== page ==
Parenting Tips From Project Ignition Teens On Teen Driver Safety

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family car connection logo Parenting Tips From Project Ignition Teens On Teen Driver Safety

Back in June, we covered the Project Ignition top 10 teen driver safety campaigns. Now we’ve got an important message to parents from teens of Project Ignition on the important issue of teen driver safety.

It’s a little different than the usual parenting tips, in that they come from the teens themselves. But this goes to show that communication really does make a difference. And it isn’t just parents that have all the answers. Sometimes, they can take a few pointers from their own children.

Support and involvement

According to the Children’s Hospital of Philadelphia, teen drivers whose parents are highly supportive and involved, set rules and monitor driving behavior have half the crash risk as parents who are less involved.

The students and educators involved with Project Ignition have partnered to positively impact teen driving behavior in communities across the U.S. and Canada for the past seven years through service learning.

One effective strategy they have found is to educate parents about the important role they can and do play in teen driver safety. Here are some of the tips they often share.

Accompanying the list of parenting tips from teens are comments from two Project Ignition spokespeople at Rushville Consolidated High School in Rushville, Indiana, a Project Ignition national leader school.

Taylor Mock is a student leader and daughter, one of thousands of students across America and Canada effectively leading her peers, the community and the state legislature in fighting to change norms around distracted driving and other risky teen driving behaviors. Taylor, who recently graduated high school, is Indiana’s 2011 SADD Student of the Year.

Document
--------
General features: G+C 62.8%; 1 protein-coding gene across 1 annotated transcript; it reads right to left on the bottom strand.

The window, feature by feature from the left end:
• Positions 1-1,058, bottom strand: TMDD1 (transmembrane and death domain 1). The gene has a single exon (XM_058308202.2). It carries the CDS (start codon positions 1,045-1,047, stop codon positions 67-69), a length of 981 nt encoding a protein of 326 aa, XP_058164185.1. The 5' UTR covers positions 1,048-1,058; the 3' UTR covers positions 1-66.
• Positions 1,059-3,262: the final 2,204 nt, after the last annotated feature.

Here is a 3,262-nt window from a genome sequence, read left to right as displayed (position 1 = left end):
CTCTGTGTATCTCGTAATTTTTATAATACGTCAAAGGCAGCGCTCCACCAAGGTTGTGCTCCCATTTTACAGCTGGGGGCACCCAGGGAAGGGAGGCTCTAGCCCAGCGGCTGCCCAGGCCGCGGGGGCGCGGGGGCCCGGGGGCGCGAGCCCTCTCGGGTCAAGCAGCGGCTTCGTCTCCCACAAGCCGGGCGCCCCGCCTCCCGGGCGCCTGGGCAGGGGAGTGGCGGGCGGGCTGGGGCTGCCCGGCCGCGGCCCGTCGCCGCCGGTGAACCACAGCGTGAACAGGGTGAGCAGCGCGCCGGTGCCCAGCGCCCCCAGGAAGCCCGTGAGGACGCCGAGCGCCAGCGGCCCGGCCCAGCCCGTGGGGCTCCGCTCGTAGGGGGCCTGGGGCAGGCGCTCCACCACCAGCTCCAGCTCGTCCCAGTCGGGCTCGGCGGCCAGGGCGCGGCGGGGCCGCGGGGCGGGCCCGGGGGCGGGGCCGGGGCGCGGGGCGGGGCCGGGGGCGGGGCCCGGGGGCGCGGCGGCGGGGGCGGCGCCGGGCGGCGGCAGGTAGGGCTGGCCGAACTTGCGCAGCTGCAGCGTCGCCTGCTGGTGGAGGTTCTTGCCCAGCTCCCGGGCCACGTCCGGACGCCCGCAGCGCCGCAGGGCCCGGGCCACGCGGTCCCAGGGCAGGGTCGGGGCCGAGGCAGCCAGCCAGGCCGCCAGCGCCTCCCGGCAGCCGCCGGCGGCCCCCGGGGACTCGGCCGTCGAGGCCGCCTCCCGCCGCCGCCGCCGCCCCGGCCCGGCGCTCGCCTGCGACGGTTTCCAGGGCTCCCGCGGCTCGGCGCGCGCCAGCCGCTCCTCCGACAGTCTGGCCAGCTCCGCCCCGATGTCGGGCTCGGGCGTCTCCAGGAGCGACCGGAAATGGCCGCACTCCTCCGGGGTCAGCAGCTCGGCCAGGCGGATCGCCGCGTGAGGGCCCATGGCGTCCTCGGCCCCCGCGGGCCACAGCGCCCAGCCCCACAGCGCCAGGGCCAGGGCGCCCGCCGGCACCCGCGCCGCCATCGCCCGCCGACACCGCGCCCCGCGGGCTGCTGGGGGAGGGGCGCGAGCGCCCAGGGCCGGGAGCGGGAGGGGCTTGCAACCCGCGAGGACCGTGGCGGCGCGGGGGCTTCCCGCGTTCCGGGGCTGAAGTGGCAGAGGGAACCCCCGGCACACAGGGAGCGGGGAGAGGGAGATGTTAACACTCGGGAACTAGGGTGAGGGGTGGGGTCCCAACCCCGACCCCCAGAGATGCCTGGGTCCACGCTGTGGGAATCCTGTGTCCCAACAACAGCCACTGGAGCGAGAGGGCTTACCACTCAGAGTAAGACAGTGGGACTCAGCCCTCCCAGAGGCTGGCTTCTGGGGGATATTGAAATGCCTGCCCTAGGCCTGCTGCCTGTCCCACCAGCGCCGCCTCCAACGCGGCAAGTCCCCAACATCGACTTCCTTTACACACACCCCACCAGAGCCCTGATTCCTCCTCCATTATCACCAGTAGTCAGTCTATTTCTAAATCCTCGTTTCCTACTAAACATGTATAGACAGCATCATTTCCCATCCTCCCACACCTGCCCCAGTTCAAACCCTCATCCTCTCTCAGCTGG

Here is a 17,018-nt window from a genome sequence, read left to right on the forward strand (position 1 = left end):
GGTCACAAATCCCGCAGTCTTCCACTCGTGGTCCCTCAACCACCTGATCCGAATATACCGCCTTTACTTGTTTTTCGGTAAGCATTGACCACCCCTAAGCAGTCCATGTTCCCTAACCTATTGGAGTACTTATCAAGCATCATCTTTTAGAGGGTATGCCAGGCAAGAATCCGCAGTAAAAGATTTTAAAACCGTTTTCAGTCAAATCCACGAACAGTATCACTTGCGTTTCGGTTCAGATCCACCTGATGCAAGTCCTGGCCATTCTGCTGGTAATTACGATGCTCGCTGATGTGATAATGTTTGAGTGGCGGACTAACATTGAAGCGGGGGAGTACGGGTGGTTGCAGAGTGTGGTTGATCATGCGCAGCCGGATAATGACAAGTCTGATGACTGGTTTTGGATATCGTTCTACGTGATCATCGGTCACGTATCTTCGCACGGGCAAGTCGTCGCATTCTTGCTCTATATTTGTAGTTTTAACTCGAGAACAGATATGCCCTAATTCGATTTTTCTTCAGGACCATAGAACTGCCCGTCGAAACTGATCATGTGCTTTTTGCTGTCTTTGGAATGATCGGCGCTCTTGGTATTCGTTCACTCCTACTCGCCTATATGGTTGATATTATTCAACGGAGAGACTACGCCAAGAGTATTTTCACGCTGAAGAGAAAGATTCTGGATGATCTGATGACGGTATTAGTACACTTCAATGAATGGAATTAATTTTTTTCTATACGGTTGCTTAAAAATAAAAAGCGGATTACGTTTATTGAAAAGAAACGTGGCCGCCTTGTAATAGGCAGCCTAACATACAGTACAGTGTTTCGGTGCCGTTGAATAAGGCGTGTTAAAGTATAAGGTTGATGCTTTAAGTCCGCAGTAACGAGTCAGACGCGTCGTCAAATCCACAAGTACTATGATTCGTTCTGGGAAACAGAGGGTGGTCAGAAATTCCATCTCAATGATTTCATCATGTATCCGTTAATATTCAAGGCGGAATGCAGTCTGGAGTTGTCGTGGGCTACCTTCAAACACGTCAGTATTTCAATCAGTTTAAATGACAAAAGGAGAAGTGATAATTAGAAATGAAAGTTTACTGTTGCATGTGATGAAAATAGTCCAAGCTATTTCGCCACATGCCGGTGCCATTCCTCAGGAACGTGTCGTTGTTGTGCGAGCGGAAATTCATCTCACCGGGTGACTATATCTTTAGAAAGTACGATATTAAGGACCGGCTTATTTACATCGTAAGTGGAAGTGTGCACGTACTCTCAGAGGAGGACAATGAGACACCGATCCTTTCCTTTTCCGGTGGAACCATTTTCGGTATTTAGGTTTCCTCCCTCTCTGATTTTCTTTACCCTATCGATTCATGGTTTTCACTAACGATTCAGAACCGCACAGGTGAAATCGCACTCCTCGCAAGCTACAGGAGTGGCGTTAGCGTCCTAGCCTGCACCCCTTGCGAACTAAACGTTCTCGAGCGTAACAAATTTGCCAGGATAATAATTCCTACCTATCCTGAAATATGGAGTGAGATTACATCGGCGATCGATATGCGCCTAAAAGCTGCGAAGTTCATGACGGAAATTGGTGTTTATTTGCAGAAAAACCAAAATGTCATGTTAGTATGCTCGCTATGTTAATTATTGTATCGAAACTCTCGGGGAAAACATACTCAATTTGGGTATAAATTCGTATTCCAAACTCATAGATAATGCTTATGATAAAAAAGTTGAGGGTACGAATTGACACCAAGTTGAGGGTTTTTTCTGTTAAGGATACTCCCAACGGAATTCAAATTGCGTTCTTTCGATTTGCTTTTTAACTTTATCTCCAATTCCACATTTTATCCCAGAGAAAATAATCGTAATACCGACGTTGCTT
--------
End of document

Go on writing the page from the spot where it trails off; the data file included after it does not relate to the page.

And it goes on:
Faith Mock is an educator of 32 years, Project Ignition advisor at Rushville Consolidated High School and mom to Taylor.

Open the lines of communication. It’s important to talk with your teen about distracted driving. Make sure you both understand what things are dangerous distractions. Listen to your teen. Ask about what it is like being in the car with other teens and what distractions there are to handle.

-      Faith Mock: “We regularly sit at the dinner table and talk about distracted driving. I listen and really try to understand Taylor’s experiences. I know where she is going, which friends she’ll be with, and what time she should be expected home. And I am always her biggest cheerleader when we need to problem-solve together.”

-      Taylor Mock: “I know my mom is on my side, so it is much easier to talk about important issues like driving safety.”

 

Offer support. Encourage your teen to use his or her voice. Role-play with your teen so that he can become comfortable saying things like, “We both want to live, so let me answer your phone or text while you drive.” Help your teen get involved with programs at school like Project Ignition so that she can be a positive example and make an impact.”

-      Faith Mock: “As mothers, our role should be to help our children feel comfortable enough and strong enough to use their own voices, whether it be in their community, with their legislators or, most importantly, with their peers. We need to make it easy and cool for our children to say, ‘I want to live. You want to live. We don’t want to hurt anybody else. And therefore, you need to put the phone away. Let me answer the phone, let me take care of the text.’ That takes practice and support at home.”

-      Taylor Mock: “When teenagers ride with friends and their friends are texting, they can say, ‘Hey, will you please shut that off or will you please hand me your phone and I can answer the call for you or answer the text for you?’ Teens are the new generation with a strong voice. The more we continue to speak out about this issue, the more people, younger and older, will listen. We do have an impact on all ages.”

 

Set rules. It’s important to set family ground rules for texting and calling while driving. Your teen needs to know you have high expectations as well as what the consequences will be if the rules aren’t followed. Know where your teen is going, who he will be with, and what time he is expected home.